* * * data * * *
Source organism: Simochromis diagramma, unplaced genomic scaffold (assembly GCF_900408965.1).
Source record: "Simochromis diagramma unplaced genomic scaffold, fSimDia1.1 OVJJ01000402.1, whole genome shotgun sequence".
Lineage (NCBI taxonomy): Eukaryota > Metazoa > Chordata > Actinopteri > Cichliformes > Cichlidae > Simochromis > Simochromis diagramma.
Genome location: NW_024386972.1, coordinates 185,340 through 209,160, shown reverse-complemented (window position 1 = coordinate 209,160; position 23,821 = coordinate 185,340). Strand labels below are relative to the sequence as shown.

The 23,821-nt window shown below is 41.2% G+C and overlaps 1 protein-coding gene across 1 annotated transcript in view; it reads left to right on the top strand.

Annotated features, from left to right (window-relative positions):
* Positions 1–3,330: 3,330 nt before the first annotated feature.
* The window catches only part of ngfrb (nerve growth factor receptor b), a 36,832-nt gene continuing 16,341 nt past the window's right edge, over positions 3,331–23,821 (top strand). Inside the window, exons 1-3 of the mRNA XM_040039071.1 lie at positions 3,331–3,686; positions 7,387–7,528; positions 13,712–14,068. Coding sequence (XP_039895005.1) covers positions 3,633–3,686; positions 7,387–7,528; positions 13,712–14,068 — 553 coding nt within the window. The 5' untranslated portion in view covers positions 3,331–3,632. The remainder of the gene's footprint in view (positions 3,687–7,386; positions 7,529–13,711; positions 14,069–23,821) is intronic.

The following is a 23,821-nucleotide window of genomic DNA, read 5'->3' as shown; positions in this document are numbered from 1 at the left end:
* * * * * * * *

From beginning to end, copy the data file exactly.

Source organism: Simochromis diagramma, unplaced genomic scaffold (assembly GCF_900408965.1).
Source record: "Simochromis diagramma unplaced genomic scaffold, fSimDia1.1 OVJJ01000402.1, whole genome shotgun sequence".
Lineage (NCBI taxonomy): Eukaryota > Metazoa > Chordata > Actinopteri > Cichliformes > Cichlidae > Simochromis > Simochromis diagramma.
Genome location: NW_024386972.1, coordinates 185,340 through 209,160, shown reverse-complemented (window position 1 = coordinate 209,160; position 23,821 = coordinate 185,340). Strand labels below are relative to the sequence as shown.

The 23,821-nt window shown below is 41.2% G+C and overlaps 1 protein-coding gene across 1 annotated transcript in view; it reads left to right on the top strand.

Annotated features, from left to right (window-relative positions):
* Positions 1–3,330: 3,330 nt before the first annotated feature.
* The window catches only part of ngfrb (nerve growth factor receptor b), a 36,832-nt gene continuing 16,341 nt past the window's right edge, over positions 3,331–23,821 (top strand). Inside the window, exons 1-3 of the mRNA XM_040039071.1 lie at positions 3,331–3,686; positions 7,387–7,528; positions 13,712–14,068. Coding sequence (XP_039895005.1) covers positions 3,633–3,686; positions 7,387–7,528; positions 13,712–14,068 — 553 coding nt within the window. The 5' untranslated portion in view covers positions 3,331–3,632. The remainder of the gene's footprint in view (positions 3,687–7,386; positions 7,529–13,711; positions 14,069–23,821) is intronic.

The following is a 23,821-nucleotide window of genomic DNA, read 5'->3' as shown; positions in this document are numbered from 1 at the left end: